We live in an age of consumer-driven healthcare. COVID accelerated this, and tech companies have jumped on board to meet the public’s demand.

The Apple Watch is part of this trend, and although it sits at the intersection of entertainment and medical technology, we can’t dismiss its usefulness. The hype regarding the Apple Watch’s accuracy as a heart rate monitor isn’t as exaggerated as you might think.

The Apple Watch detects heart rate through photoplethysmography (PPG), a technique in which LEDs illuminate a capillary and read volumetric changes in the blood. It’s quite accurate when used to measure heart rate and blood pressure, and we can expect additional applications of this technology as it improves.

But just how accurate is the Apple Watch heart rate monitor? When I investigated, I found some impressive data.

Quote: How Accurate Is Your Apple Watch’s Heart Rate Monitor?

Real Examples of the Apple Watch Heart Rate Monitor

So, how accurate is the Apple Watch heart rate monitor? Here are a few examples.

I’ve had two patients in their 40s rush to consult me after alarms on their Apple Watches went off, indicating atrial fibrillation (A-fib). A-fib is a condition in which irregular electrical activity at the top of the heart leads to poor blood flow. It’s notorious for causing stroke and heart failure.

After these patients showed me the data from their Apple Watches, I connected them with a cardiologist who treated them. At the time the alarm sounded, they weren’t feeling anything abnormal, but thanks to the Apple Watch, they received treatment and prevented a serious problem.

Note: While the FDA hasn’t approved the Apple Watch for diagnosing A-fib, the device has been cleared for monitoring A-fib.

Beyond personal experience, I’ve read many stories about people whose Apple Watches alerted them to abnormal heart rhythms, which allowed them to receive life-saving treatments.

For example, in 2018, a high school senior’s Apple Watch alerted her of a heart rate of 190 bpm (beats per minute). When she got it checked out, she discovered she was in renal failure. More recently, in 2021, a nurse was alerted that her heart rate was 40 bpm, which led her doctor to find an atrioventricular block.

The Apple Watch also has a “fall detection” setting, which automatically calls 911 if it detects a fall and the wearer doesn’t move for several seconds. This is a potentially life-saving feature for anyone with low blood pressure or a fainting condition, or for older people who might not be able to get up without help.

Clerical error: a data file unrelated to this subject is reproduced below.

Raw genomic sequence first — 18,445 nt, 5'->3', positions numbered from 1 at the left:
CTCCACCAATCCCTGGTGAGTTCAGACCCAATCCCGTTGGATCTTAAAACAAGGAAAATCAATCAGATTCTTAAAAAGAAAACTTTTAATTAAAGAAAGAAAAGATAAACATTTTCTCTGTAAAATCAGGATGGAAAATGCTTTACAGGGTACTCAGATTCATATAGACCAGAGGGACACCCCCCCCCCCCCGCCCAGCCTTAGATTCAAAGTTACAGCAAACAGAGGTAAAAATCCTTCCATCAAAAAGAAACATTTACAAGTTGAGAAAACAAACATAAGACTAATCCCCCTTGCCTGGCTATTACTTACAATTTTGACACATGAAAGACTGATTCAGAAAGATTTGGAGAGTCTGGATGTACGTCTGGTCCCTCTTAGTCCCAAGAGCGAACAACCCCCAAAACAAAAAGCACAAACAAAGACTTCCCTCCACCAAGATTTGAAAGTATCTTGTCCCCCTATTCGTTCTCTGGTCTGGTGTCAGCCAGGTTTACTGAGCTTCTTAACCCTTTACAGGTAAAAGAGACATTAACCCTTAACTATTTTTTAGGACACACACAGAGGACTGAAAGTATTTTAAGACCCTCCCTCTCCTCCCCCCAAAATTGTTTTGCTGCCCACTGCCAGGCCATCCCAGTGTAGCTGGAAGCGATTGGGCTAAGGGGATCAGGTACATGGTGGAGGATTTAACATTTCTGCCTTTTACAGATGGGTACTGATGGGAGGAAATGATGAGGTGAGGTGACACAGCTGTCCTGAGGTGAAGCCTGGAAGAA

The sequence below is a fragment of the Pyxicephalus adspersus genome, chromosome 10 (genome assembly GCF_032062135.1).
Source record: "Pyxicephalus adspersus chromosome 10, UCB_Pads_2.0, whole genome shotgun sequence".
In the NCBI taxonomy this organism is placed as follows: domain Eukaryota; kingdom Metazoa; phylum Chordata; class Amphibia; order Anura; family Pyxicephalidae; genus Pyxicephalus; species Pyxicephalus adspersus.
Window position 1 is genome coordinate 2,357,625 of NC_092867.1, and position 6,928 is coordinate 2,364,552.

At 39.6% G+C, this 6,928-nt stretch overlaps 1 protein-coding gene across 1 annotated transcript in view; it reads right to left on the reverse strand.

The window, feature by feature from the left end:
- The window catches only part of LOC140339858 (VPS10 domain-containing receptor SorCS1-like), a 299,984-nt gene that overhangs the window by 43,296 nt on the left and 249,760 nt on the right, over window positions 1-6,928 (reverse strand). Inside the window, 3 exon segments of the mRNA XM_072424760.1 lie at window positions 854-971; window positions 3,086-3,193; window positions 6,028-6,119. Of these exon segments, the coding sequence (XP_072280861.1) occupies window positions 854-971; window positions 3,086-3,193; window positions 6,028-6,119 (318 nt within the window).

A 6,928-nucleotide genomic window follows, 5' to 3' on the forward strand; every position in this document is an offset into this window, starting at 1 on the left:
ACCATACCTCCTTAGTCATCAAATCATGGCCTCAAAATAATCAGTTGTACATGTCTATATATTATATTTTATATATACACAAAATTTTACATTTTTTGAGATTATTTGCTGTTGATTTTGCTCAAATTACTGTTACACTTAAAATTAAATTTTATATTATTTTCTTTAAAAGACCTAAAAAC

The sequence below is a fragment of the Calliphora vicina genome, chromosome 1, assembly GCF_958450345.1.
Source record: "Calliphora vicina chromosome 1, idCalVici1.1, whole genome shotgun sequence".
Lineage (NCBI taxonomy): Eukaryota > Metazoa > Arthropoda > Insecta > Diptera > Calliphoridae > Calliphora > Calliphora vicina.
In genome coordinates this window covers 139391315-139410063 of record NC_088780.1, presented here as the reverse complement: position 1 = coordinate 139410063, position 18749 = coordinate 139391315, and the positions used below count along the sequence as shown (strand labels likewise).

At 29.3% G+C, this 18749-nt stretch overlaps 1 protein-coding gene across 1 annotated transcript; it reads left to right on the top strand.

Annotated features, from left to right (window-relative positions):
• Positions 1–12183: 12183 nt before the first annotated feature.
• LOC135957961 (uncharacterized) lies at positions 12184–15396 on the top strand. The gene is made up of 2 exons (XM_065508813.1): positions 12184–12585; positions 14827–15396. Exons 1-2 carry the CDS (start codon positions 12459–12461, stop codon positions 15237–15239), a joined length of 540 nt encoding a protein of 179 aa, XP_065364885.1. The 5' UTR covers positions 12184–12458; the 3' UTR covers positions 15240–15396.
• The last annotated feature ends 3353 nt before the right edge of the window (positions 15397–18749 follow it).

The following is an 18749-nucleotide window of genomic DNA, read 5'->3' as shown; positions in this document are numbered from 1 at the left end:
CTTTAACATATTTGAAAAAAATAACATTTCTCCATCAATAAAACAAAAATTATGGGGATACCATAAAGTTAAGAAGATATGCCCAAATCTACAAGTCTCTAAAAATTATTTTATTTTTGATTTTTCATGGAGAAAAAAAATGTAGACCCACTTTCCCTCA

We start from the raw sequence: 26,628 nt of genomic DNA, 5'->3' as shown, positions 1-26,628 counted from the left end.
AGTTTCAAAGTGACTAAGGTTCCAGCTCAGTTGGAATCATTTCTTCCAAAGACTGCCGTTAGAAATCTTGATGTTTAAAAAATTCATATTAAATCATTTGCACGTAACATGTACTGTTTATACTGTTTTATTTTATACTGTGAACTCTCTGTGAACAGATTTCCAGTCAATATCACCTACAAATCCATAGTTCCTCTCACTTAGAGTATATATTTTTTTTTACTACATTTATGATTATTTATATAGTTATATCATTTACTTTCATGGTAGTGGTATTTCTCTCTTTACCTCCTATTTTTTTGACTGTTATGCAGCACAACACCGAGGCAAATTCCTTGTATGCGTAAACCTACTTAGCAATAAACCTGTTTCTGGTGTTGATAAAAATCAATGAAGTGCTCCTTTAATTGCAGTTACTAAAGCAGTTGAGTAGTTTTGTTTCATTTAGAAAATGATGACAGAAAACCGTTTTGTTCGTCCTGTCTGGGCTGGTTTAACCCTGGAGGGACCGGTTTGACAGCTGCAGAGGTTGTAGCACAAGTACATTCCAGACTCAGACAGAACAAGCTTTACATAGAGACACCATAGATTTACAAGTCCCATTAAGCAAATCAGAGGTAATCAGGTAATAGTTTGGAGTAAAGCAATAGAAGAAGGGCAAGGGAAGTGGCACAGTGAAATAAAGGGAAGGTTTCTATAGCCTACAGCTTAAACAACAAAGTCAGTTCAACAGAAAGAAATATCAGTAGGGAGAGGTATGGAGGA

What Heart Health Data Points Does the Apple Watch Provide?

The Apple Watch can detect more than just your heart rate, but your heart rate alone can reveal much about your health.

For example, a low heart rate can indicate an atrioventricular (AV) block, as in the case we mentioned above. These patients, who are at a greater risk of fainting, often need a pacemaker.

Conversely, a high heart rate can indicate various issues, including pulmonary embolism and pericardial tamponade. A higher-than-normal resting heart rate also puts you at a higher risk of cardiovascular disease. Staying aware of these conditions can help you strategize with your doctor accordingly.

You can also use your Apple Watch to track your heart rate variability, which is a fitness indicator that varies from person to person. Again, discuss any concerns with your doctor.

Believe it or not, your Apple Watch can even record an EKG (electrocardiogram), sometimes also called an ECG. This test detects irregular heart rhythms and can indicate any number of issues, including atrial fibrillation (A-fib). (If you take an EKG with your Apple Watch and the results concern you, consult your doctor immediately.)

In 2019, the New England Journal of medicine published a study that followed 419,297 Apple Watch wearers over eight months. Eighty-four percent of irregular pulse notifications participants received during this time were accurate. That was four years ago.

This technology is constantly progressing. So, what about in 2023? How accurate is the Apple Watch heart rate monitor now?

Infographic: How Accurate Is Your Apple Watch’s Heart Rate Monitor?

How Accurate Is My Apple Watch Heart Rate Monitor?

How accurate is the Apple Watch heart rate monitor today? If you’re only checking heart rate, it’s quite accurate.

If you’re looking for other measurements, like certain arrhythmias, take the readings with a grain of salt and rely on your doctor’s advice — especially regarding ventricular arrhythmias, which the Apple Watch doesn’t identify reliably.

False positives can lead to anxiety and unnecessary ER visits. It’s best to contact your primary care physician and discuss your concerns, if possible, rather than run to the hospital — unless you physically feel that something is wrong. If it’s a true emergency, drop everything and go.

Remember, the Apple Watch, like any over-the-counter technology, has limitations and requires appropriate interpretation.

Today’s Takeaways

  1. Have your doctor verify and interpret all serious alerts and readings from your Apple Watch. However, the pros of wearing one far outweigh the cons.
  2. Pay attention to your symptoms and trust your body. If something doesn’t feel right, talk to your doctor, even if your Apple Watch doesn’t identify a problem.
  3. Monitor your readings over time and discuss them with your doctor. He or she will help you interpret the results.